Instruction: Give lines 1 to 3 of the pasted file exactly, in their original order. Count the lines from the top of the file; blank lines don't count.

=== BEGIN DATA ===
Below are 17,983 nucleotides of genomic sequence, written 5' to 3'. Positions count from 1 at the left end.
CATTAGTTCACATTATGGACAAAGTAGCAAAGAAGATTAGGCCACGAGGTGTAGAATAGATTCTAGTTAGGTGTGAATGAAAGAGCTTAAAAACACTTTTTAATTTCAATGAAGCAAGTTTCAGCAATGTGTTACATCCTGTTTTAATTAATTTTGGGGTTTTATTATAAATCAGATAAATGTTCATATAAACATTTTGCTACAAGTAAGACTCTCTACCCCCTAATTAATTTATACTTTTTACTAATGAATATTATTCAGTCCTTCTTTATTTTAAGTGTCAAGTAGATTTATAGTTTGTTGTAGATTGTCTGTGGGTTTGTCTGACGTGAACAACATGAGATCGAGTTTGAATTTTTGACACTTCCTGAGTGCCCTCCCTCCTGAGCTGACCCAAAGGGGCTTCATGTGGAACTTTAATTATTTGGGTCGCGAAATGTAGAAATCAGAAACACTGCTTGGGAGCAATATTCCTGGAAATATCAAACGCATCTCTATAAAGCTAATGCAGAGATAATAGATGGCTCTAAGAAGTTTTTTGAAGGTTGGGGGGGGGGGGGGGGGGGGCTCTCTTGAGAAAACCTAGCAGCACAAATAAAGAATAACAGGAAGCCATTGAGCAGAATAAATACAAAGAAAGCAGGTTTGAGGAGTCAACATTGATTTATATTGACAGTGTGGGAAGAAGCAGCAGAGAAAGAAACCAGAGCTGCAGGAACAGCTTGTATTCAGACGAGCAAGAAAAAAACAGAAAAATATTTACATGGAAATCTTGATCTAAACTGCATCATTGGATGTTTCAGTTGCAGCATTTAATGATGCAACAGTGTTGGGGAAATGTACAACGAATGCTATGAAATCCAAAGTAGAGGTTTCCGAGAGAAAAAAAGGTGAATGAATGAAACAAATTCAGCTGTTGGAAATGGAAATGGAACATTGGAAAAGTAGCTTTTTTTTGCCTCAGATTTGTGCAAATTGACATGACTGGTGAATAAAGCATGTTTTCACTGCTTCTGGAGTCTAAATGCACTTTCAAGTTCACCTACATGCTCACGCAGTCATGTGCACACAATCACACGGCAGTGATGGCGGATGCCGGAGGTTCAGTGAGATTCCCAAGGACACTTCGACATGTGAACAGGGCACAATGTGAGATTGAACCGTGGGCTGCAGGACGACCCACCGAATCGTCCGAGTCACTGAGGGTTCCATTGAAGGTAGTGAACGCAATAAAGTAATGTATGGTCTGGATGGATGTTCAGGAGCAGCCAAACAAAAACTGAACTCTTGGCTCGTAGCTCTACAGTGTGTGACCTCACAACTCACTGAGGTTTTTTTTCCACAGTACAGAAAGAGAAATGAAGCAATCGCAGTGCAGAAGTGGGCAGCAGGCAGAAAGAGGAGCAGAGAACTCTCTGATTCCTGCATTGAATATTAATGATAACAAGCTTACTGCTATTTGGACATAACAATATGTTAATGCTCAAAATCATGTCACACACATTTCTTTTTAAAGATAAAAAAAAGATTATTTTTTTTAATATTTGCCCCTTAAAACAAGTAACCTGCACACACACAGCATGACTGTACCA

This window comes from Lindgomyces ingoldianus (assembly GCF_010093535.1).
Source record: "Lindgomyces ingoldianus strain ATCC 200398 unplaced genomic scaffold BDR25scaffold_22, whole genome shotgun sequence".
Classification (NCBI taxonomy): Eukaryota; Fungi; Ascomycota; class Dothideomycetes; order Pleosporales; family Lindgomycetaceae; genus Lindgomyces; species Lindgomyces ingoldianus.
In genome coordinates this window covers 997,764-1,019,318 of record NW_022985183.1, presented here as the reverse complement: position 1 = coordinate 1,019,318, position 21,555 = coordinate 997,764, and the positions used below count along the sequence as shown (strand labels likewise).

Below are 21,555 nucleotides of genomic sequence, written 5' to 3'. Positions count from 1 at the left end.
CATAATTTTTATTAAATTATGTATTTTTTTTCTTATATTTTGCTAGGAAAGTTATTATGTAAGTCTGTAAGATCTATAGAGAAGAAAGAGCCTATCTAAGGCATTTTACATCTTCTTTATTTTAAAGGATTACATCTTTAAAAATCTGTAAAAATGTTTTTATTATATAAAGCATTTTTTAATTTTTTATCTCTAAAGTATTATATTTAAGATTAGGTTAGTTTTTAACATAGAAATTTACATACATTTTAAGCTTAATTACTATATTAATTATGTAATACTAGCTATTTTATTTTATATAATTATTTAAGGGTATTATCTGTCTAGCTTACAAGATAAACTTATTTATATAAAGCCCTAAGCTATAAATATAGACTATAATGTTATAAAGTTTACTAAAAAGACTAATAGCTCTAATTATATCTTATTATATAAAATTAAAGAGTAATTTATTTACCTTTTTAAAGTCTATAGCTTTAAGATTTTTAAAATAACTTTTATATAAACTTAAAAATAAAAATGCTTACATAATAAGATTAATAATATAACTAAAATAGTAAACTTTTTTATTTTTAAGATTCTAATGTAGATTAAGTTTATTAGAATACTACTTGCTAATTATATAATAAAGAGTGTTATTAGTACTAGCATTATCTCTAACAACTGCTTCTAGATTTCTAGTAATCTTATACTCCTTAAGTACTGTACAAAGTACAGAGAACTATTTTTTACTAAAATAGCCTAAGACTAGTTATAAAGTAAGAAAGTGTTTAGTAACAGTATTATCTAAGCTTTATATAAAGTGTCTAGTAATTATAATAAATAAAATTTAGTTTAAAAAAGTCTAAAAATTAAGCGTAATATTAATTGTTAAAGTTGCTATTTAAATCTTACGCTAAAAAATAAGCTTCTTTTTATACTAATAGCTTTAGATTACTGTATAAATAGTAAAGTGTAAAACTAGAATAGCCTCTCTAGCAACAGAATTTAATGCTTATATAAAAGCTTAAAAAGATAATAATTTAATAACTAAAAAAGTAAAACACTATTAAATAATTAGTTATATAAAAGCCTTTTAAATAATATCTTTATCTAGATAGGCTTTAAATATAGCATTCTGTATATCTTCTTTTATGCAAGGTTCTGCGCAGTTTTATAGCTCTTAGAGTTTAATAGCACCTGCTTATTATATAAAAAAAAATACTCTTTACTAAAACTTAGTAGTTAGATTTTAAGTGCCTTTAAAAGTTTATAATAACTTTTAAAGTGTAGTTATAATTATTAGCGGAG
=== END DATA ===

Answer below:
Below are 17,983 nucleotides of genomic sequence, written 5' to 3'. Positions count from 1 at the left end.
CATTAGTTCACATTATGGACAAAGTAGCAAAGAAGATTAGGCCACGAGGTGTAGAATAGATTCTAGTTAGGTGTGAATGAAAGAGCTTAAAAACACTTTTTAATTTCAATGAAGCAAGTTTCAGCAATGTGTTACATCCTGTTTTAATTAATTTTGGGGTTTTATTATAAATCAGATAAATGTTCATATAAACATTTTGCTACAAGTAAGACTCTCTACCCCCTAATTAATTTATACTTTTTACTAATGAATATTATTCAGTCCTTCTTTATTTTAAGTGTCAAGTAGATTTATAGTTTGTTGTAGATTGTCTGTGGGTTTGTCTGACGTGAACAACATGAGATCGAGTTTGAATTTTTGACACTTCCTGAGTGCCCTCCCTCCTGAGCTGACCCAAAGGGGCTTCATGTGGAACTTTAATTATTTGGGTCGCGAAATGTAGAAATCAGAAACACTGCTTGGGAGCAATATTCCTGGAAATATCAAACGCATCTCTATAAAGCTAATGCAGAGATAATAGATGGCTCTAAGAAGTTTTTTGAAGGTTGGGGGGGGGGGGGGGGGGGGCTCTCTTGAGAAAACCTAGCAGCACAAATAAAGAATAACAGGAAGCCATTGAGCAGAATAAATACAAAGAAAGCAGGTTTGAGGAGTCAACATTGATTTATATTGACAGTGTGGGAAGAAGCAGCAGAGAAAGAAACCAGAGCTGCAGGAACAGCTTGTATTCAGACGAGCAAGAAAAAAACAGAAAAATATTTACATGGAAATCTTGATCTAAACTGCATCATTGGATGTTTCAGTTGCAGCATTTAATGATGCAACAGTGTTGGGGAAATGTACAACGAATGCTATGAAATCCAAAGTAGAGGTTTCCGAGAGAAAAAAAGGTGAATGAATGAAACAAATTCAGCTGTTGGAAATGGAAATGGAACATTGGAAAAGTAGCTTTTTTTTGCCTCAGATTTGTGCAAATTGACATGACTGGTGAATAAAGCATGTTTTCACTGCTTCTGGAGTCTAAATGCACTTTCAAGTTCACCTACATGCTCACGCAGTCATGTGCACACAATCACACGGCAGTGATGGCGGATGCCGGAGGTTCAGTGAGATTCCCAAGGACACTTCGACATGTGAACAGGGCACAATGTGAGATTGAACCGTGGGCTGCAGGACGACCCACCGAATCGTCCGAGTCACTGAGGGTTCCATTGAAGGTAGTGAACGCAATAAAGTAATGTATGGTCTGGATGGATGTTCAGGAGCAGCCAAACAAAAACTGAACTCTTGGCTCGTAGCTCTACAGTGTGTGACCTCACAACTCACTGAGGTTTTTTTTCCACAGTACAGAAAGAGAAATGAAGCAATCGCAGTGCAGAAGTGGGCAGCAGGCAGAAAGAGGAGCAGAGAACTCTCTGATTCCTGCATTGAATATTAATGATAACAAGCTTACTGCTATTTGGACATAACAATATGTTAATGCTCAAAATCATGTCACACACATTTCTTTTTAAAGATAAAAAAAAGATTATTTTTTTTAATATTTGCCCCTTAAAACAAGTAACCTGCACACACACAGCATGACTGTACCA

This window comes from Lindgomyces ingoldianus (assembly GCF_010093535.1).